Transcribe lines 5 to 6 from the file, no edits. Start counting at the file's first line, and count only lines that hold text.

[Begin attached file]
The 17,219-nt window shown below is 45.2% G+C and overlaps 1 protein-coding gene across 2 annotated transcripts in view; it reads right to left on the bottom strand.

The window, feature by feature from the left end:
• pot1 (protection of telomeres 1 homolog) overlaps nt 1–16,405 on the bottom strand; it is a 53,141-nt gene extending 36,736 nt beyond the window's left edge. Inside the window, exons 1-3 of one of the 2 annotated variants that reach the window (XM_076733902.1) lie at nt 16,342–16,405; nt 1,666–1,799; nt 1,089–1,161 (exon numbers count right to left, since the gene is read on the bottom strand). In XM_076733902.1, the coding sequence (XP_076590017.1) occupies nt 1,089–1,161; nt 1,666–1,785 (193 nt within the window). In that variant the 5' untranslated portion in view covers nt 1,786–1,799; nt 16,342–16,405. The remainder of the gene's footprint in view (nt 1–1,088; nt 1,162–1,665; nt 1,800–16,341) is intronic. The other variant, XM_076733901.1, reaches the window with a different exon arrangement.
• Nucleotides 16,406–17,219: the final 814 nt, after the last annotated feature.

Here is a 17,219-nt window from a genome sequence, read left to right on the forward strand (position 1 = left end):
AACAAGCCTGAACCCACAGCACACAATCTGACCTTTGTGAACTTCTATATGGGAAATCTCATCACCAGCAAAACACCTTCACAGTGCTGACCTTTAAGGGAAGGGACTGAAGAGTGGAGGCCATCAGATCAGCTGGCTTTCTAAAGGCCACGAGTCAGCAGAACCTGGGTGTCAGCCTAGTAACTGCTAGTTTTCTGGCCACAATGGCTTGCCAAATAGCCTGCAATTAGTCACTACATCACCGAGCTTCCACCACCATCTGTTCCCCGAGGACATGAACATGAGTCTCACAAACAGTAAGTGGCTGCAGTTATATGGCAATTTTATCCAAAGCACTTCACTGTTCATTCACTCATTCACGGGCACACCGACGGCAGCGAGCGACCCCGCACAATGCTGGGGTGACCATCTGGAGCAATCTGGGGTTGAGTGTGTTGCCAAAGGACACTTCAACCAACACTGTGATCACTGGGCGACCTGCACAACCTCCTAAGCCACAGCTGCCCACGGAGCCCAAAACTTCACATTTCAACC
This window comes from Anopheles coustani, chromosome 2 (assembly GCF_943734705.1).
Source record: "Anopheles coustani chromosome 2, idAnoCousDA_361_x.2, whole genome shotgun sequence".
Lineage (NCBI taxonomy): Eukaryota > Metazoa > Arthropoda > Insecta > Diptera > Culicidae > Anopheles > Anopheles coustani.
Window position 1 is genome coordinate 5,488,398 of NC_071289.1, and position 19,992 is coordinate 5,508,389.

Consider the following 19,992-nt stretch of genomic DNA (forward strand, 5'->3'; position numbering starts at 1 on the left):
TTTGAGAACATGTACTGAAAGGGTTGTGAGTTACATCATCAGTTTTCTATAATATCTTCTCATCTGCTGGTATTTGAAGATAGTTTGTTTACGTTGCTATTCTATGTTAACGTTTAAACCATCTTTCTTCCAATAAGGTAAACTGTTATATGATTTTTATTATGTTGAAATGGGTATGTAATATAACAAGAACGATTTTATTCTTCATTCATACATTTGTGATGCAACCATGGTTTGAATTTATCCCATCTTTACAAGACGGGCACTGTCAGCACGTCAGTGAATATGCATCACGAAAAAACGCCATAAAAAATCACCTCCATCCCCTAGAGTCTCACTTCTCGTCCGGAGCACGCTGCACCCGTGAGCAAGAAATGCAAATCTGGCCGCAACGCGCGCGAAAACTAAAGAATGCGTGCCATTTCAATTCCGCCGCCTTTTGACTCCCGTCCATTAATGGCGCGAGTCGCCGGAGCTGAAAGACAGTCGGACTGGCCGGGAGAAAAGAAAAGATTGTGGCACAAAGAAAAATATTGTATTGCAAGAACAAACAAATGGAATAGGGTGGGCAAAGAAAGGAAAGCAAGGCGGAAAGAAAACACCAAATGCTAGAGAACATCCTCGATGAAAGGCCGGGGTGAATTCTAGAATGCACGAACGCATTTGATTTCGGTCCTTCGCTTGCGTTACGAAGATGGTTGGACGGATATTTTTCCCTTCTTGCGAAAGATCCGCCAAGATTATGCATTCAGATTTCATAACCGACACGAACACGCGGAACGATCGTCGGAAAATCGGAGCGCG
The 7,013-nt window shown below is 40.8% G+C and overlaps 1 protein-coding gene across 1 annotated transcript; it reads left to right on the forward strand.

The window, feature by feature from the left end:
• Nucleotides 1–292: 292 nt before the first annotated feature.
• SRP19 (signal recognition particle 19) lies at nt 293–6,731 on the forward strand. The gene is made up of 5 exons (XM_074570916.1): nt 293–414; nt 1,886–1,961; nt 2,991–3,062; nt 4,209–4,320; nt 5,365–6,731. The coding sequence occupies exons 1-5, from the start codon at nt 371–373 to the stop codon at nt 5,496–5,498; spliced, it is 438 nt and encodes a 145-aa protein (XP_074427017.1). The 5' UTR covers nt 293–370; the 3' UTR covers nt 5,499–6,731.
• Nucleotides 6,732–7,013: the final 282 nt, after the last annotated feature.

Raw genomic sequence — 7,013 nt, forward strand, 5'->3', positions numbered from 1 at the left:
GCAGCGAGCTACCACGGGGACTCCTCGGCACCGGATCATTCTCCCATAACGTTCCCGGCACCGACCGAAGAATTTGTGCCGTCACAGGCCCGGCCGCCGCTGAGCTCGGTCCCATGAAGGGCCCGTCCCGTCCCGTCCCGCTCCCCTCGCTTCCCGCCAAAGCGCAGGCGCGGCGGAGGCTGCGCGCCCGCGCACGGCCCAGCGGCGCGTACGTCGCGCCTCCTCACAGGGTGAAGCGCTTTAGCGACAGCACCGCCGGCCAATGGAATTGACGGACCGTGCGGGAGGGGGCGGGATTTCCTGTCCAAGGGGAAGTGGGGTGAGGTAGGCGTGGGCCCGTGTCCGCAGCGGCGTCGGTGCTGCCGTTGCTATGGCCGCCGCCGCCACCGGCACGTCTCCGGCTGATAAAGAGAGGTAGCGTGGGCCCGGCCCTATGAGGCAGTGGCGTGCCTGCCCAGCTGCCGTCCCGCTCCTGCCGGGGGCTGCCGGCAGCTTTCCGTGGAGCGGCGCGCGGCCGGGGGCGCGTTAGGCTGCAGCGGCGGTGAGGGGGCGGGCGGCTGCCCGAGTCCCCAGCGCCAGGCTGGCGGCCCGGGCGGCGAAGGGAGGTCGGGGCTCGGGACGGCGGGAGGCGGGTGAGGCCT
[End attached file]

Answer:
Here is a 17,219-nt window from a genome sequence, read left to right on the forward strand (position 1 = left end):
AACAAGCCTGAACCCACAGCACACAATCTGACCTTTGTGAACTTCTATATGGGAAATCTCATCACCAGCAAAACACCTTCACAGTGCTGACCTTTAAGGGAAGGGACTGAAGAGTGGAGGCCATCAGATCAGCTGGCTTTCTAAAGGCCACGAGTCAGCAGAACCTGGGTGTCAGCCTAGTAACTGCTAGTTTTCTGGCCACAATGGCTTGCCAAATAGCCTGCAATTAGTCACTACATCACCGAGCTTCCACCACCATCTGTTCCCCGAGGACATGAACATGAGTCTCACAAACAGTAAGTGGCTGCAGTTATATGGCAATTTTATCCAAAGCACTTCACTGTTCATTCACTCATTCACGGGCACACCGACGGCAGCGAGCGACCCCGCACAATGCTGGGGTGACCATCTGGAGCAATCTGGGGTTGAGTGTGTTGCCAAAGGACACTTCAACCAACACTGTGATCACTGGGCGACCTGCACAACCTCCTAAGCCACAGCTGCCCACGGAGCCCAAAACTTCACATTTCAACC